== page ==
That’s why it was awesome when he teamed up with Edge and Christian and the trio became The Brood. Their blood baths were awesome, there look was superb, and quite frankly, that stable deserves more recognition than what it gets these days. If you didn’t know, Gangrel would come out to a ring of fire during his introduction and sometimes put his opponents through it.
When it comes to the Attitude Era, everyone talks about Stone Cold Steve Austin, Shawn Michaels, and The Rock, however, there were two guys that consistently stayed in the company and carried it until their bodies broke down. Triple H and The Undertaker’s careers took off in the WWE Universe and in 2018, both are still performing at WrestleMania.
The two would be involved in many feuds with hundreds of wrestlers during their careers but when both met each other, it was fireworks. During the end of the Attitude Era, Trips and Taker would be involved in a heated feud. Undertaker was already one of the legends of the industry, however, Triple H was only a few years in as a top Superstar. Triple H had to bring The Undertaker down a notch, what better way to do it by smashing his ride.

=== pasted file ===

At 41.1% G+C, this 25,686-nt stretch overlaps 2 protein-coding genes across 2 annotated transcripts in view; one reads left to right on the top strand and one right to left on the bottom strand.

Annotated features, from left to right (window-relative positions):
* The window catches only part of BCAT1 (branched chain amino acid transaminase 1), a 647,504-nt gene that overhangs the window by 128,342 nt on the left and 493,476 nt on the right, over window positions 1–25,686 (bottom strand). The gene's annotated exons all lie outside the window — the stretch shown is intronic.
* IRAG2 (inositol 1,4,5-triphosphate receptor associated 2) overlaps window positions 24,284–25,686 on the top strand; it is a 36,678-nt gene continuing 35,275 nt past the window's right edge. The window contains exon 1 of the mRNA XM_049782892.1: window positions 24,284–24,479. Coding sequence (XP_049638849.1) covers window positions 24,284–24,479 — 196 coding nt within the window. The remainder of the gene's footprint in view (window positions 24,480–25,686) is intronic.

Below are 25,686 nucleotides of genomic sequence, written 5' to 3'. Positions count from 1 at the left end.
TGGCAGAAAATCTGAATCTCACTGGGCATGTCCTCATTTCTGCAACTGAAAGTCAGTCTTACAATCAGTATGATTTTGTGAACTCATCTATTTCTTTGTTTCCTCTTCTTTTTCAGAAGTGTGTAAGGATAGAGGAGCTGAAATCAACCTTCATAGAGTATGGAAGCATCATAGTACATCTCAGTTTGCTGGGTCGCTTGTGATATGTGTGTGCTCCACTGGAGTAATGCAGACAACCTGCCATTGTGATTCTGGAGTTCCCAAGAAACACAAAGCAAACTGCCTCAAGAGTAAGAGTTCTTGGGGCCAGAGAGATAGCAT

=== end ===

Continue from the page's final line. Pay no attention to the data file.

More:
Bret Hart versus Shawn Michaels was an epic feud that ended in a real emotional moment at the 1997 Survivor Series. Throughout the entire feud, there were some nasty things said by both guys. Hart would accuse HBK of his identity as Chippendale type dancer, while Michaels would make fun of Hart’s Canadian roots and family.
There are so many segments between the two but did you guys forget Hart’s impersonator? WWE wasn’t shy on hiring little people and it was pretty common in the 1990s. Of course, during the birth of D-Generation X, Michaels and the crew took thinks to the extreme. This image is one of those extreme moments when the little person plays Hart. Both Hart and Michaels didn’t come out looking great during the entire ordeal but have patched things up thankfully.